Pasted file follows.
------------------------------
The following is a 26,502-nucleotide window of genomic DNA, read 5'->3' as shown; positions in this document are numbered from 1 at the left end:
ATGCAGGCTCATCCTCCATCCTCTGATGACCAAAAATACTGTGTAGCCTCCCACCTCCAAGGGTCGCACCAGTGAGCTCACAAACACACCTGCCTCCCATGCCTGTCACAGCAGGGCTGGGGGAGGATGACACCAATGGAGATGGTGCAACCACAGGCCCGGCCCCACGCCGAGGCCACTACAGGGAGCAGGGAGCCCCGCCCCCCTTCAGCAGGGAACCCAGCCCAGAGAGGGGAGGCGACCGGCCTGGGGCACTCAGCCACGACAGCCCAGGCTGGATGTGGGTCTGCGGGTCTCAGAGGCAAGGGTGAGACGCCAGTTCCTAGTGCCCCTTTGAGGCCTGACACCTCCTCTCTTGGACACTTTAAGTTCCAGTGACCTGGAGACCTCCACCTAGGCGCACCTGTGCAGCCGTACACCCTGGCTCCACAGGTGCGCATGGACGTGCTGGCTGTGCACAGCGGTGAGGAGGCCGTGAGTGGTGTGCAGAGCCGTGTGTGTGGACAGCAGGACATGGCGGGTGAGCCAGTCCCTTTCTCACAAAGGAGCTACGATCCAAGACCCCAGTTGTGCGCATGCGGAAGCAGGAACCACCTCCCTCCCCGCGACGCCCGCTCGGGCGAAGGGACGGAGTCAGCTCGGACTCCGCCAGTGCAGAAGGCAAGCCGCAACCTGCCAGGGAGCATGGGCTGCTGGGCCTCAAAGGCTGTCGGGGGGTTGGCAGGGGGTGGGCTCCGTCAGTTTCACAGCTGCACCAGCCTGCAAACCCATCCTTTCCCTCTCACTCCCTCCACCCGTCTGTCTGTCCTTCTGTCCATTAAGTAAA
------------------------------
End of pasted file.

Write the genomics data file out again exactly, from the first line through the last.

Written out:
The following is a 26,502-nucleotide window of genomic DNA, read 5'->3' as shown; positions in this document are numbered from 1 at the left end:
ATGCAGGCTCATCCTCCATCCTCTGATGACCAAAAATACTGTGTAGCCTCCCACCTCCAAGGGTCGCACCAGTGAGCTCACAAACACACCTGCCTCCCATGCCTGTCACAGCAGGGCTGGGGGAGGATGACACCAATGGAGATGGTGCAACCACAGGCCCGGCCCCACGCCGAGGCCACTACAGGGAGCAGGGAGCCCCGCCCCCCTTCAGCAGGGAACCCAGCCCAGAGAGGGGAGGCGACCGGCCTGGGGCACTCAGCCACGACAGCCCAGGCTGGATGTGGGTCTGCGGGTCTCAGAGGCAAGGGTGAGACGCCAGTTCCTAGTGCCCCTTTGAGGCCTGACACCTCCTCTCTTGGACACTTTAAGTTCCAGTGACCTGGAGACCTCCACCTAGGCGCACCTGTGCAGCCGTACACCCTGGCTCCACAGGTGCGCATGGACGTGCTGGCTGTGCACAGCGGTGAGGAGGCCGTGAGTGGTGTGCAGAGCCGTGTGTGTGGACAGCAGGACATGGCGGGTGAGCCAGTCCCTTTCTCACAAAGGAGCTACGATCCAAGACCCCAGTTGTGCGCATGCGGAAGCAGGAACCACCTCCCTCCCCGCGACGCCCGCTCGGGCGAAGGGACGGAGTCAGCTCGGACTCCGCCAGTGCAGAAGGCAAGCCGCAACCTGCCAGGGAGCATGGGCTGCTGGGCCTCAAAGGCTGTCGGGGGGTTGGCAGGGGGTGGGCTCCGTCAGTTTCACAGCTGCACCAGCCTGCAAACCCATCCTTTCCCTCTCACTCCCTCCACCCGTCTGTCTGTCCTTCTGTCCATTAAGTAAA